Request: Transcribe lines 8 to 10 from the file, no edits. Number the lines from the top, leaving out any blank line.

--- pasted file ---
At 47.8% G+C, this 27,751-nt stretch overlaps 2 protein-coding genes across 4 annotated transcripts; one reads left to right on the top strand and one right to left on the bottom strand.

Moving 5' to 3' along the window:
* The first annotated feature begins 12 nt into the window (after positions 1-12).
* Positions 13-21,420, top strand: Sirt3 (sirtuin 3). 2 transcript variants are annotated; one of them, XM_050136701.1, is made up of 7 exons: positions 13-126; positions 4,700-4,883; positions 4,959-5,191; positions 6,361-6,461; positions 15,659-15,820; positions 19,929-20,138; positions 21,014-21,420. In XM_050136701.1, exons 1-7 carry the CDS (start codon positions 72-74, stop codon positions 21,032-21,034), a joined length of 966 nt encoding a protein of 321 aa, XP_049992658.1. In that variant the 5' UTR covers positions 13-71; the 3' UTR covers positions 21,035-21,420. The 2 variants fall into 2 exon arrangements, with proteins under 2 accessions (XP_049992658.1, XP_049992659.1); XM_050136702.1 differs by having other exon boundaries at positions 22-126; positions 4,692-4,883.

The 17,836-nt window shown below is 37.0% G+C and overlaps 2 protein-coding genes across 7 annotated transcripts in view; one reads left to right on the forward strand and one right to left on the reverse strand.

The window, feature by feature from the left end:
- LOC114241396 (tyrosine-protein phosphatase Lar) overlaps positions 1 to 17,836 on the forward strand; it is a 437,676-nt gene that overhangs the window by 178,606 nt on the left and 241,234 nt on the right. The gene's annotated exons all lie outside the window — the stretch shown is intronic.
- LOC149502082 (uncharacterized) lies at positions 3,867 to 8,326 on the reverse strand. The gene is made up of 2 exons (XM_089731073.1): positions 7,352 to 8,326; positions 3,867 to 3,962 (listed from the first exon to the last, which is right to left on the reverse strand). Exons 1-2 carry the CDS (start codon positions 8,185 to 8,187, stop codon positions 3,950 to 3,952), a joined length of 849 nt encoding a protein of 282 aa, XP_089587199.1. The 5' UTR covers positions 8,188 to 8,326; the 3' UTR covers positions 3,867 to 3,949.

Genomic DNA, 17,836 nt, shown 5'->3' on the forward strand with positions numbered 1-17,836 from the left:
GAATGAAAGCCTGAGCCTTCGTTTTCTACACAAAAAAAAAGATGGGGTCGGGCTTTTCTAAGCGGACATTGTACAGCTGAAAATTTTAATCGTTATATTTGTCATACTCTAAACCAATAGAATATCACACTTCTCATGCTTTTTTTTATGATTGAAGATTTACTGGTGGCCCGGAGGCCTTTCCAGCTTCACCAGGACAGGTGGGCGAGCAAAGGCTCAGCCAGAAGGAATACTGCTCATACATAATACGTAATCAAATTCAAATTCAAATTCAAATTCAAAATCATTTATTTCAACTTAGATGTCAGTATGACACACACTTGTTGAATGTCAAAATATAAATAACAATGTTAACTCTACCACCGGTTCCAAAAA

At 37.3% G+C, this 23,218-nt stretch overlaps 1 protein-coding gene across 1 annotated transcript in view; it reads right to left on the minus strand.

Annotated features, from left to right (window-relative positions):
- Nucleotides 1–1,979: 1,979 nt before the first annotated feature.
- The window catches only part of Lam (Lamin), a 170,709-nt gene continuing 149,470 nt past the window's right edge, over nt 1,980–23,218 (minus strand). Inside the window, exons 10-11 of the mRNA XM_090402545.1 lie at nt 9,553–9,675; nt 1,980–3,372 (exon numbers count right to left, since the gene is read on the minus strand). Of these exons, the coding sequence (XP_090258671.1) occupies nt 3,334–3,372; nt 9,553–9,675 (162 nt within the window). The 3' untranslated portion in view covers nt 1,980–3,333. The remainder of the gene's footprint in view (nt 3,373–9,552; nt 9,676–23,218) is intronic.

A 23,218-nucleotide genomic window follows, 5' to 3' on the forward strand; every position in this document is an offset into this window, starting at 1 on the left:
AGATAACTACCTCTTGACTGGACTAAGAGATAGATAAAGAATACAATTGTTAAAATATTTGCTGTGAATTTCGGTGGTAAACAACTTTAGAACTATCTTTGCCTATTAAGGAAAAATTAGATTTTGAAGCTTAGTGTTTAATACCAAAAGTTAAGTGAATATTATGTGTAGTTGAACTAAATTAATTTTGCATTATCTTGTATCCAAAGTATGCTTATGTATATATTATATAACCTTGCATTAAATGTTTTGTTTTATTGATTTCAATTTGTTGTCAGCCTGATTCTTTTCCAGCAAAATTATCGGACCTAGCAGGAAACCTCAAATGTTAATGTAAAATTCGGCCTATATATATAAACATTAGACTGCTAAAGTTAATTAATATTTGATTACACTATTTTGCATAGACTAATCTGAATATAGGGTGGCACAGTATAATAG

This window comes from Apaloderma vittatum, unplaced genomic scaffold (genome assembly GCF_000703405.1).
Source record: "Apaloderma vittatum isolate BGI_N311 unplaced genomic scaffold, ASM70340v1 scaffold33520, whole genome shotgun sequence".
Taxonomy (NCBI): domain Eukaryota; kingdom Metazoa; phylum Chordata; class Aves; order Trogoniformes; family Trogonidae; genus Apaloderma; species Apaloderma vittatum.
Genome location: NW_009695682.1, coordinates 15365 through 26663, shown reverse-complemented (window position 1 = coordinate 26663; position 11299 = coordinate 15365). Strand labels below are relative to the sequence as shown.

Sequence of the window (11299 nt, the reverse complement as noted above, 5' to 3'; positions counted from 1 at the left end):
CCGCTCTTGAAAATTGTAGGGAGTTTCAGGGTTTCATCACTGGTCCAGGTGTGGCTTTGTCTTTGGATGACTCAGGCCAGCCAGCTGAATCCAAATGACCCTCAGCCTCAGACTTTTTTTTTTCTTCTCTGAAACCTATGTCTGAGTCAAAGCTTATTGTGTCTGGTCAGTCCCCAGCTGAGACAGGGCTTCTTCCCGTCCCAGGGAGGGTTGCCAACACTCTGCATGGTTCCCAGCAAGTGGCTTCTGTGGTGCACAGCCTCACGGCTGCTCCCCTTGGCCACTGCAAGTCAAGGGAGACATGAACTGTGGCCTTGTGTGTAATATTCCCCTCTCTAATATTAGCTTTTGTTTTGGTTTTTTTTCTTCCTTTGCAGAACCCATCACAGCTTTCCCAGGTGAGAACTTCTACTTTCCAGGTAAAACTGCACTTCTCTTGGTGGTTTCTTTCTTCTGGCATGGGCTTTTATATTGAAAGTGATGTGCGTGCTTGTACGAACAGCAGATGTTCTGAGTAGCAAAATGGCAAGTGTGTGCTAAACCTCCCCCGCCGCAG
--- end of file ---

- LOC149502082 (uncharacterized) lies at positions 3,867 to 8,326 on the reverse strand. The gene is made up of 2 exons (XM_089731073.1): positions 7,352 to 8,326; positions 3,867 to 3,962 (listed from the first exon to the last, which is right to left on the reverse strand). Exons 1-2 carry the CDS (start codon positions 8,185 to 8,187, stop codon positions 3,950 to 3,952), a joined length of 849 nt encoding a protein of 282 aa, XP_089587199.1. The 5' UTR covers positions 8,188 to 8,326; the 3' UTR covers positions 3,867 to 3,949.

Genomic DNA, 17,836 nt, shown 5'->3' on the forward strand with positions numbered 1-17,836 from the left:
GAATGAAAGCCTGAGCCTTCGTTTTCTACACAAAAAAAAAGATGGGGTCGGGCTTTTCTAAGCGGACATTGTACAGCTGAAAATTTTAATCGTTATATTTGTCATACTCTAAACCAATAGAATATCACACTTCTCATGCTTTTTTTTATGATTGAAGATTTACTGGTGGCCCGGAGGCCTTTCCAGCTTCACCAGGACAGGTGGGCGAGCAAAGGCTCAGCCAGAAGGAATACTGCTCATACATAATACGTAATCAAATTCAAATTCAAATTCAAATTCAAAATCATTTATTTCAACTTAGATGTCAGTATGACACACACTTGTTGAATGTCAAAATATAAATAACAATGTTAACTCTACCACCGGTTCCAAAAA